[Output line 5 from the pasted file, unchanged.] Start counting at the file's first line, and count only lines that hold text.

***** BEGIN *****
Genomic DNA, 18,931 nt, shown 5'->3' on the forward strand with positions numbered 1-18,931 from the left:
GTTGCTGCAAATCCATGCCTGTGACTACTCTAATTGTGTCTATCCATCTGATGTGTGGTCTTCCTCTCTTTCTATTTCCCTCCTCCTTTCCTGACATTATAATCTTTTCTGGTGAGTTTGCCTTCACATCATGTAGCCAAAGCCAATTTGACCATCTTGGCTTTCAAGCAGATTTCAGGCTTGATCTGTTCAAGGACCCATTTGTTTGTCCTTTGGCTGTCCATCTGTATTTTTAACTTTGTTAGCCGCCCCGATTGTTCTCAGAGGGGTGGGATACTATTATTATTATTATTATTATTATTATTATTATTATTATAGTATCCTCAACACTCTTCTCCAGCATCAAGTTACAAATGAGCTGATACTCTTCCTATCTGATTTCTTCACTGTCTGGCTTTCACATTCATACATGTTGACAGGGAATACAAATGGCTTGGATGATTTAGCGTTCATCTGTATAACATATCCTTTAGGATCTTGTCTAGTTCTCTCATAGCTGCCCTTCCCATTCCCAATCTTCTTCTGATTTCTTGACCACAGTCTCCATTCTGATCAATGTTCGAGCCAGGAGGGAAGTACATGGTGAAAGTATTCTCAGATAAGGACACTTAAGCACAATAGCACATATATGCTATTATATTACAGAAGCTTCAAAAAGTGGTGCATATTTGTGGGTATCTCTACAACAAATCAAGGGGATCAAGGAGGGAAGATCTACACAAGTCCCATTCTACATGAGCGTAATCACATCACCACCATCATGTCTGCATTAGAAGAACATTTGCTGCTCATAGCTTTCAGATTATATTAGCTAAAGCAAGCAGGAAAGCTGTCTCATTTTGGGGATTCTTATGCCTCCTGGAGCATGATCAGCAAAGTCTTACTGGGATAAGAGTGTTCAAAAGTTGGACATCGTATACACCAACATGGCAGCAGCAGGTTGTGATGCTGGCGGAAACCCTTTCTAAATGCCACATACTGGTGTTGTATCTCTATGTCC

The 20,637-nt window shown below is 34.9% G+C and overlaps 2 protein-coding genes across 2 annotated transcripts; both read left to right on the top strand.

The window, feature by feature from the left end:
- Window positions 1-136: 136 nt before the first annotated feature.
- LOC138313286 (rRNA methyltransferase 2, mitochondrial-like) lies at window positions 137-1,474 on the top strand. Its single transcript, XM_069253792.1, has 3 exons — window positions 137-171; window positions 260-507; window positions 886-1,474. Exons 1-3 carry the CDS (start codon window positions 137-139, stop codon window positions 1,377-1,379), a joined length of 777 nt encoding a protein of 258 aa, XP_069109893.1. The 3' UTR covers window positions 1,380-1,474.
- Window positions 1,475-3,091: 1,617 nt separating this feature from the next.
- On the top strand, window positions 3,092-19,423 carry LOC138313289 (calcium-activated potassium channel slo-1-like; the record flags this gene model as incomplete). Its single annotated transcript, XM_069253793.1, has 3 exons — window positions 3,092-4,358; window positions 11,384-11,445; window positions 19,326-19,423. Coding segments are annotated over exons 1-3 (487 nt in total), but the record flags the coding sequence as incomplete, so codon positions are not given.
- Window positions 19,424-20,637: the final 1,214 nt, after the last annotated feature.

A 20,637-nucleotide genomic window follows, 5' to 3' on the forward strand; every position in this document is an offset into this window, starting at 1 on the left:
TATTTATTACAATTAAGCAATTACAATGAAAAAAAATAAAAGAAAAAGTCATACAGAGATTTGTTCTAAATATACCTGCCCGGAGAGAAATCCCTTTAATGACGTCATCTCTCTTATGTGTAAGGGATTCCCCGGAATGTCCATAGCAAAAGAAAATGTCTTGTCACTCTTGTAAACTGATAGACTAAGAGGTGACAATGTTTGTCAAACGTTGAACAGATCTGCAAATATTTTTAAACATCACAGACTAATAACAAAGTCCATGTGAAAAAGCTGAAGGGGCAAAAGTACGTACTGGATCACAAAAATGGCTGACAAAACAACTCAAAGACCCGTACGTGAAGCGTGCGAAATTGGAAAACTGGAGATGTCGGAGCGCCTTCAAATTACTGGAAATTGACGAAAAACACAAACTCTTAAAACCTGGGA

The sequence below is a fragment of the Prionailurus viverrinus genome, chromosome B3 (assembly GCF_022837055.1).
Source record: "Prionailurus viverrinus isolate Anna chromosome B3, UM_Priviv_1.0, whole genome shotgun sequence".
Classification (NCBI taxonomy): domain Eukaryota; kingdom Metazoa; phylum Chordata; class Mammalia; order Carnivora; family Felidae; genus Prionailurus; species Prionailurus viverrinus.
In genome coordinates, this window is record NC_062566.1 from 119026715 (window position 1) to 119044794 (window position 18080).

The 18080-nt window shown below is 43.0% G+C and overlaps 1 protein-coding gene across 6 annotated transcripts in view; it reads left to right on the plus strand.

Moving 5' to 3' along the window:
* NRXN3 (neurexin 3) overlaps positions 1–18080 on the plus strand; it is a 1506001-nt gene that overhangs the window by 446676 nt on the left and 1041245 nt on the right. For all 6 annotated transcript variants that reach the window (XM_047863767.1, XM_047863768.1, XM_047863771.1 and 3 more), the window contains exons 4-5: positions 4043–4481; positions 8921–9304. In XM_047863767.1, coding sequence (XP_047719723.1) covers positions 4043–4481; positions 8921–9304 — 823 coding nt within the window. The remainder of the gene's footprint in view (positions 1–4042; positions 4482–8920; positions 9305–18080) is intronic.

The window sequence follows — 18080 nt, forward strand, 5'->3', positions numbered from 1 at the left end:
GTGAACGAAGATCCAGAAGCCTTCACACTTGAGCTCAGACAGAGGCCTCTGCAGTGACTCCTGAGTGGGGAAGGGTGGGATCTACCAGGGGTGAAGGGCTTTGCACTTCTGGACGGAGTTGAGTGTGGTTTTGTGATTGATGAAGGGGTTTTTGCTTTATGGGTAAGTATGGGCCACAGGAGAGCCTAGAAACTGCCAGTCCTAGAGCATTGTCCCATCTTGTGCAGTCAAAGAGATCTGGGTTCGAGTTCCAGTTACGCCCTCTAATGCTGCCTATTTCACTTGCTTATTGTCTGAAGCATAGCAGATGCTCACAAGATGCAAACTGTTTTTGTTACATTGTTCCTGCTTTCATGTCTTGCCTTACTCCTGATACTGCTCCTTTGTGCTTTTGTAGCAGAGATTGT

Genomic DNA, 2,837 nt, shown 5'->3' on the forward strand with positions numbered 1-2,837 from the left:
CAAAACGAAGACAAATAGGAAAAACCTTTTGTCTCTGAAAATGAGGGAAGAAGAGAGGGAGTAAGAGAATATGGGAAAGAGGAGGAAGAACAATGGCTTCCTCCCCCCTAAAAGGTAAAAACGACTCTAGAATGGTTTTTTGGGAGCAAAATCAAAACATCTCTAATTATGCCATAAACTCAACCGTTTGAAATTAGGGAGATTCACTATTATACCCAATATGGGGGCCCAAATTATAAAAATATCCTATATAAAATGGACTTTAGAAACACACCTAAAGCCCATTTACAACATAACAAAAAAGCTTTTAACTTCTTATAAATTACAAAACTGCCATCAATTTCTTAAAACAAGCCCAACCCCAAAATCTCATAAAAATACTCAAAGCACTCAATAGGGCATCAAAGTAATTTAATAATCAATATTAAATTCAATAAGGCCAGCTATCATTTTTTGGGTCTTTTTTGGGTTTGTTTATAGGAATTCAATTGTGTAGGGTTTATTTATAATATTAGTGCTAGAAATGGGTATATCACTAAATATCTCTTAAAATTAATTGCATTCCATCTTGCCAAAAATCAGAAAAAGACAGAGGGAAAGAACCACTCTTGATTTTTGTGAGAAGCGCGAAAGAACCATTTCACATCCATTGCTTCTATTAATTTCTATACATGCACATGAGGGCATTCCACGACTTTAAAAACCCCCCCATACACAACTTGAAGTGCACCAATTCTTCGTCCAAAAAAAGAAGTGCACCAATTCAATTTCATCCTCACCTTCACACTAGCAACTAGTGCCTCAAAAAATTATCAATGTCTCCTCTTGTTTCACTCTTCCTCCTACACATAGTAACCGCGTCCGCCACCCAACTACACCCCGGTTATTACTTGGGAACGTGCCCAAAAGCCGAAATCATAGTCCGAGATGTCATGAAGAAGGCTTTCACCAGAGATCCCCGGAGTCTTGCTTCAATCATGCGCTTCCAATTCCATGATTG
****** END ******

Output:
- Window positions 1-136: 136 nt before the first annotated feature.